Subsequently, a number of directives were adopted:

  • Racial Equality Directive (2000/43/EC);
  • Employment Equality Directive (2000/78/EC);
  • Equal Treatment Directive (2006/54/EC), merging a number of previous directives dedicated to equal opportunities for men and women.

A comparative analysis of non-discrimination law in Europe (2017) underlines that such directives have tremendously enhanced legal protection against discrimination across Europe, despite minor gaps in transposition in a few Member States.

Two further Commission proposals for directives enhancing equality are awaiting consensus in the Council: the directive on gender balance in company boards (2012) and the directive on implementing the principle of equal treatment between persons outside the field of employment (2008). Another directive, on maternity leave (2008, amending a Directive of 1992) and backed by Parliament, was withdrawn in July 2015 after years of deadlock in the Council. Instead, in April 2017 the Commission presented a proposal for a directive on work-life balance for parents and carers as one of the deliverables of the European Pillar of Social Rights (5.10.1). This takes a broader perspective on sharing caring responsibilities between women and men.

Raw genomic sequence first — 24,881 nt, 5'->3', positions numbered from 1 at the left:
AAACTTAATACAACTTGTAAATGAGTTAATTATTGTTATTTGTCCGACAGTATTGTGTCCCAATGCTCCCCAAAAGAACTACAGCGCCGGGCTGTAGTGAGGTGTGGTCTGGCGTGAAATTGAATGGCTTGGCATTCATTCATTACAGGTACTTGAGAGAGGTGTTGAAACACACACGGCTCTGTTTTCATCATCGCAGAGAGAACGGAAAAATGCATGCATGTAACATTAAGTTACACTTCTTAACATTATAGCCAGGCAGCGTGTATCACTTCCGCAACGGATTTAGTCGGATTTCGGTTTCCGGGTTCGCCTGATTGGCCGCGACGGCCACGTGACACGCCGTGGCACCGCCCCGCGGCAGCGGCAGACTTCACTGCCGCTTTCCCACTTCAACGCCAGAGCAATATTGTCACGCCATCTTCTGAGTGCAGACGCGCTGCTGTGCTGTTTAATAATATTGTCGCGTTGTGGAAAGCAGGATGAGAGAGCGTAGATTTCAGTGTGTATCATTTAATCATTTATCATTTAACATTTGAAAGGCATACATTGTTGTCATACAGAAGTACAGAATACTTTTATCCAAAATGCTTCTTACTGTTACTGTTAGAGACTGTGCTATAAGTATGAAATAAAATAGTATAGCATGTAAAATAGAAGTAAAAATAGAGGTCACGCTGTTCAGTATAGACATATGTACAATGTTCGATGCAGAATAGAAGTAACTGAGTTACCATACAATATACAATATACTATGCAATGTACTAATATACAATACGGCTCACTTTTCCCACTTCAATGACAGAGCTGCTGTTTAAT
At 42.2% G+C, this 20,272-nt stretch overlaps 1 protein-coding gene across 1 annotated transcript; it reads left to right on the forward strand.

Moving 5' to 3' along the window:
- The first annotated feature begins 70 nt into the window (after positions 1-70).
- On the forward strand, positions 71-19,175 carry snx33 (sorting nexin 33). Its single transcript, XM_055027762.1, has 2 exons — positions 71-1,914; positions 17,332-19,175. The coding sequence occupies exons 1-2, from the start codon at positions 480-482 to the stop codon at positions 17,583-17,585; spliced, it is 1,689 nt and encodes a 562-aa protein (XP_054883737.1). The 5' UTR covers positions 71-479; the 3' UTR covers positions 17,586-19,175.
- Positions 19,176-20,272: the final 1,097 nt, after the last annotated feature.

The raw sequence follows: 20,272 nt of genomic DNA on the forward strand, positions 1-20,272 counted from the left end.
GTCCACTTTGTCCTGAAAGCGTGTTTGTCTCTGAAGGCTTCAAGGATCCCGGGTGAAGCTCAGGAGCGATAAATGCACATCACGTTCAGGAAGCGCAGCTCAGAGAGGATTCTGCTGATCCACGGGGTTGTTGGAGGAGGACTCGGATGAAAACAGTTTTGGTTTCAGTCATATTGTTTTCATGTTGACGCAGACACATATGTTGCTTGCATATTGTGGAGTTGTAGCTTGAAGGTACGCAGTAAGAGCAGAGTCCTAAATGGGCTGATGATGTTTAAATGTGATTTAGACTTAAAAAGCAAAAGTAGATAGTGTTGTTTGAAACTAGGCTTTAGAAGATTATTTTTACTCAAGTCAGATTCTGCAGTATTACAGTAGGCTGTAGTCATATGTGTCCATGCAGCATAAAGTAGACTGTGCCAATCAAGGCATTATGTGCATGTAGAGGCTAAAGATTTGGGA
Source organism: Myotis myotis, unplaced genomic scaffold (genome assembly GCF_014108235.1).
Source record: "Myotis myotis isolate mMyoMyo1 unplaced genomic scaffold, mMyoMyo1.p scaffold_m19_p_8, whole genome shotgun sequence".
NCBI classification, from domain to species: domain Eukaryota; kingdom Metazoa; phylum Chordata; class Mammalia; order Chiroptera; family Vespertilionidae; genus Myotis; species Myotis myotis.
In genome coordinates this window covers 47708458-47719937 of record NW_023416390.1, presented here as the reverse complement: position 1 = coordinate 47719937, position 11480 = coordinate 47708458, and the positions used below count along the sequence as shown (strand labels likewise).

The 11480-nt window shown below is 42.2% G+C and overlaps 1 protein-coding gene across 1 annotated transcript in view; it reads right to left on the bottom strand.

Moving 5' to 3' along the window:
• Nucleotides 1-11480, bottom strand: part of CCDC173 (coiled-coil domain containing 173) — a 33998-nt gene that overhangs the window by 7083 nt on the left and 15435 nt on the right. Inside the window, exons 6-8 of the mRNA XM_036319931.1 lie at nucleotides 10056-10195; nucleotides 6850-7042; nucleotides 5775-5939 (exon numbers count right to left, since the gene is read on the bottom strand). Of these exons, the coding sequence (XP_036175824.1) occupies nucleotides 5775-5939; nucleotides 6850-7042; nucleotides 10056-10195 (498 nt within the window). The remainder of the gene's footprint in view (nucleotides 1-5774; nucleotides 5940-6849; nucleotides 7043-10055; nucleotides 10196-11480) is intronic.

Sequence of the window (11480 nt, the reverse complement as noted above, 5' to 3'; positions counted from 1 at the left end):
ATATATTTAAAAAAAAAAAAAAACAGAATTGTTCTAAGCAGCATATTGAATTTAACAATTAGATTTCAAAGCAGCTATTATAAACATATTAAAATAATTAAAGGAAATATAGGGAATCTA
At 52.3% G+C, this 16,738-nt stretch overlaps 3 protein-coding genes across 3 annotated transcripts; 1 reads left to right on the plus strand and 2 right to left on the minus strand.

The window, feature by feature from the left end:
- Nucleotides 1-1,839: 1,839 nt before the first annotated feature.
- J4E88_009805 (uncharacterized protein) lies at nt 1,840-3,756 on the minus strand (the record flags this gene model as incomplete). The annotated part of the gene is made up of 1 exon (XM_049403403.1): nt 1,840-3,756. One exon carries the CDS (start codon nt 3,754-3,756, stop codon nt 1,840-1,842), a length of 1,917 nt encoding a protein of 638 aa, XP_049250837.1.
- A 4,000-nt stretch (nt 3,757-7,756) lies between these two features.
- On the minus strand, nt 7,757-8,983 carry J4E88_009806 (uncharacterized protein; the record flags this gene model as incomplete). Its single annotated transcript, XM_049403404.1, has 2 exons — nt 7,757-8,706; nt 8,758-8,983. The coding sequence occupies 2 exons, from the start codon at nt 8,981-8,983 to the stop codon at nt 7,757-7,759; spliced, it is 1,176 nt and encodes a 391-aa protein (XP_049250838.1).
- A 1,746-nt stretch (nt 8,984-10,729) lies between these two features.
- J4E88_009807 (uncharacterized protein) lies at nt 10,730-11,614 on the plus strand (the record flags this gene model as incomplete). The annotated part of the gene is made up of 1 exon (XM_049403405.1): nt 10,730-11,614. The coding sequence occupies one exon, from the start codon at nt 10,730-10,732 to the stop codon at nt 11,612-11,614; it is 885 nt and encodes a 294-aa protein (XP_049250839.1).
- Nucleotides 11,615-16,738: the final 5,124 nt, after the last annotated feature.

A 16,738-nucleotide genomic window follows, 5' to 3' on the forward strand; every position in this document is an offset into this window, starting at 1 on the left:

c.Incentive measures

In December 2002 Parliament and the Council adopted Decision 50/2002/EC establishing a programme of Community action encouraging cooperation between Member States for the purpose of combating social exclusion. A specific Community action programme to combat discrimination was established on the basis of Article 13(2) TEC (now Article 19(2) TFEU); it covered all of the grounds set out in Article 13, with the exception of sex, which was dealt with separately by the European Community’s gender equality programme.

In 2007, all existing Community funding programmes in the area of employment and social affairs were integrated into a single framework with the adoption of the Progress programme. In order to further rationalise administration, the current Employment and Social Innovation (EaSI) programme for the period 2014-2020 incorporated the Progress programme as one of three axes (5.10.2).

In March 2014 Parliament and the Council adopted Regulation (EU) No 223/2014 on the Fund for European Aid for the Most Deprived (FEAD). The fund supports Member States’ actions to provide material assistance, in combination with social inclusion measures, to the most deprived. The budget earmarked for 2014-2020 amounts to EUR 3.8 billion in real terms, plus an additional 15% in national cofinancing by the Member States in accordance with their national programmes.